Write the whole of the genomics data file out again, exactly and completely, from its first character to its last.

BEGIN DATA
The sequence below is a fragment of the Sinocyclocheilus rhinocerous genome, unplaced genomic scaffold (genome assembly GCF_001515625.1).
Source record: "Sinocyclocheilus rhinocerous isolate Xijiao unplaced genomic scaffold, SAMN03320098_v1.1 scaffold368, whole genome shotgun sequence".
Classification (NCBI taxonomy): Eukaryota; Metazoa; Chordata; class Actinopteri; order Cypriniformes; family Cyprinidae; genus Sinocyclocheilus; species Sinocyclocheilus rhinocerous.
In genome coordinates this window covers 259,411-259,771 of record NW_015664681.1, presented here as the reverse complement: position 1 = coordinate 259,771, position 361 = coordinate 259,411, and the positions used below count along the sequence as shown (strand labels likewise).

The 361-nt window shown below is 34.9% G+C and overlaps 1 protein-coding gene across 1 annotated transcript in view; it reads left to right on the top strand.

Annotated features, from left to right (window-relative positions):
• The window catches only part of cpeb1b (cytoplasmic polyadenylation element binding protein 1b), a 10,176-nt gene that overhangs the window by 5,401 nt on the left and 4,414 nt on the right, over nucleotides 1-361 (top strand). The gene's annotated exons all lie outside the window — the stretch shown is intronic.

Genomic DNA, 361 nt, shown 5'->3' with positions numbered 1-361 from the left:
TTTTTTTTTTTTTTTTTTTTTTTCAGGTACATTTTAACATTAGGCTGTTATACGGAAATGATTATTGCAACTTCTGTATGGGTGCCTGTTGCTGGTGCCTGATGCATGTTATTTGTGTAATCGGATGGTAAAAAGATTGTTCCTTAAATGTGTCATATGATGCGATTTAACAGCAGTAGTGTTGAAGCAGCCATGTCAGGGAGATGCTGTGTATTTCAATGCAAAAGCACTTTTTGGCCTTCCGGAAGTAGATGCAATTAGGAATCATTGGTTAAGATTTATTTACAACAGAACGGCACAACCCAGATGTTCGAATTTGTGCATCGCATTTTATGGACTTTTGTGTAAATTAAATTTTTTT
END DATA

The sequence below is a fragment of the Sinocyclocheilus rhinocerous genome, unplaced genomic scaffold (genome assembly GCF_001515625.1).
Source record: "Sinocyclocheilus rhinocerous isolate Xijiao unplaced genomic scaffold, SAMN03320098_v1.1 scaffold368, whole genome shotgun sequence".
Classification (NCBI taxonomy): Eukaryota; Metazoa; Chordata; class Actinopteri; order Cypriniformes; family Cyprinidae; genus Sinocyclocheilus; species Sinocyclocheilus rhinocerous.
In genome coordinates this window covers 259,411-259,771 of record NW_015664681.1, presented here as the reverse complement: position 1 = coordinate 259,771, position 361 = coordinate 259,411, and the positions used below count along the sequence as shown (strand labels likewise).

The 361-nt window shown below is 34.9% G+C and overlaps 1 protein-coding gene across 1 annotated transcript in view; it reads left to right on the top strand.

Annotated features, from left to right (window-relative positions):
• The window catches only part of cpeb1b (cytoplasmic polyadenylation element binding protein 1b), a 10,176-nt gene that overhangs the window by 5,401 nt on the left and 4,414 nt on the right, over nucleotides 1-361 (top strand). The gene's annotated exons all lie outside the window — the stretch shown is intronic.

Genomic DNA, 361 nt, shown 5'->3' with positions numbered 1-361 from the left:
TTTTTTTTTTTTTTTTTTTTTTTCAGGTACATTTTAACATTAGGCTGTTATACGGAAATGATTATTGCAACTTCTGTATGGGTGCCTGTTGCTGGTGCCTGATGCATGTTATTTGTGTAATCGGATGGTAAAAAGATTGTTCCTTAAATGTGTCATATGATGCGATTTAACAGCAGTAGTGTTGAAGCAGCCATGTCAGGGAGATGCTGTGTATTTCAATGCAAAAGCACTTTTTGGCCTTCCGGAAGTAGATGCAATTAGGAATCATTGGTTAAGATTTATTTACAACAGAACGGCACAACCCAGATGTTCGAATTTGTGCATCGCATTTTATGGACTTTTGTGTAAATTAAATTTTTTT